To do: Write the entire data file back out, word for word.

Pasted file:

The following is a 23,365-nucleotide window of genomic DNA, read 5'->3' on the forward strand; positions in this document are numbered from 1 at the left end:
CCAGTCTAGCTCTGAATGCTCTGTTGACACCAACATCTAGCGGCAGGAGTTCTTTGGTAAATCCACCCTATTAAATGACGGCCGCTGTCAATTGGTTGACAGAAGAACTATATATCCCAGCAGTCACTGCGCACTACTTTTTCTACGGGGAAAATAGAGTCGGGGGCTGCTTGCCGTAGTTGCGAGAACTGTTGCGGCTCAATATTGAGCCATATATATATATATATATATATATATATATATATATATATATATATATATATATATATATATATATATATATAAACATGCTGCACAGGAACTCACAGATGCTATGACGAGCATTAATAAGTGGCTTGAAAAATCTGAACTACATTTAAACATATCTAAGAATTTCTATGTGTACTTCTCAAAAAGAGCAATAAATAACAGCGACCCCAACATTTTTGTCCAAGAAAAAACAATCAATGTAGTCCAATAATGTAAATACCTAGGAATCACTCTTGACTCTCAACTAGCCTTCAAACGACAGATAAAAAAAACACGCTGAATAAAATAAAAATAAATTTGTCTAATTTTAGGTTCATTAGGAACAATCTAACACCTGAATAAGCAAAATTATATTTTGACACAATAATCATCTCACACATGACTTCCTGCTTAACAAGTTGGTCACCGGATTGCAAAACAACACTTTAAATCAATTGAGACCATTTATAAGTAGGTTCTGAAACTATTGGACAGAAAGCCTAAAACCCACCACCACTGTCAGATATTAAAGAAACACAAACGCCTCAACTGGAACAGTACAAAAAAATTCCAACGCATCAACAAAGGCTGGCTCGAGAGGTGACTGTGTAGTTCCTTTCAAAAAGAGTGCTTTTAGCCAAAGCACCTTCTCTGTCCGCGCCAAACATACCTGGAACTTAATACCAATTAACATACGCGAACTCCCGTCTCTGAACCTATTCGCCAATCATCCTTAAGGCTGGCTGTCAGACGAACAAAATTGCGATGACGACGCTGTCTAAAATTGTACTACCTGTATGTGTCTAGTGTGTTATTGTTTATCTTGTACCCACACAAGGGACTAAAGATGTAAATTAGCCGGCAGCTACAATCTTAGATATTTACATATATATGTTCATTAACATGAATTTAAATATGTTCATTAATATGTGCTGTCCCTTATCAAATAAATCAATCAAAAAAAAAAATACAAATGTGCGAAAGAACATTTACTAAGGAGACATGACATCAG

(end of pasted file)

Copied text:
The following is a 23,365-nucleotide window of genomic DNA, read 5'->3' on the forward strand; positions in this document are numbered from 1 at the left end:
CCAGTCTAGCTCTGAATGCTCTGTTGACACCAACATCTAGCGGCAGGAGTTCTTTGGTAAATCCACCCTATTAAATGACGGCCGCTGTCAATTGGTTGACAGAAGAACTATATATCCCAGCAGTCACTGCGCACTACTTTTTCTACGGGGAAAATAGAGTCGGGGGCTGCTTGCCGTAGTTGCGAGAACTGTTGCGGCTCAATATTGAGCCATATATATATATATATATATATATATATATATATATATATATATATATATATATATATATATATATATATATAAACATGCTGCACAGGAACTCACAGATGCTATGACGAGCATTAATAAGTGGCTTGAAAAATCTGAACTACATTTAAACATATCTAAGAATTTCTATGTGTACTTCTCAAAAAGAGCAATAAATAACAGCGACCCCAACATTTTTGTCCAAGAAAAAACAATCAATGTAGTCCAATAATGTAAATACCTAGGAATCACTCTTGACTCTCAACTAGCCTTCAAACGACAGATAAAAAAAACACGCTGAATAAAATAAAAATAAATTTGTCTAATTTTAGGTTCATTAGGAACAATCTAACACCTGAATAAGCAAAATTATATTTTGACACAATAATCATCTCACACATGACTTCCTGCTTAACAAGTTGGTCACCGGATTGCAAAACAACACTTTAAATCAATTGAGACCATTTATAAGTAGGTTCTGAAACTATTGGACAGAAAGCCTAAAACCCACCACCACTGTCAGATATTAAAGAAACACAAACGCCTCAACTGGAACAGTACAAAAAAATTCCAACGCATCAACAAAGGCTGGCTCGAGAGGTGACTGTGTAGTTCCTTTCAAAAAGAGTGCTTTTAGCCAAAGCACCTTCTCTGTCCGCGCCAAACATACCTGGAACTTAATACCAATTAACATACGCGAACTCCCGTCTCTGAACCTATTCGCCAATCATCCTTAAGGCTGGCTGTCAGACGAACAAAATTGCGATGACGACGCTGTCTAAAATTGTACTACCTGTATGTGTCTAGTGTGTTATTGTTTATCTTGTACCCACACAAGGGACTAAAGATGTAAATTAGCCGGCAGCTACAATCTTAGATATTTACATATATATGTTCATTAACATGAATTTAAATATGTTCATTAATATGTGCTGTCCCTTATCAAATAAATCAATCAAAAAAAAAAATACAAATGTGCGAAAGAACATTTACTAAGGAGACATGACATCAG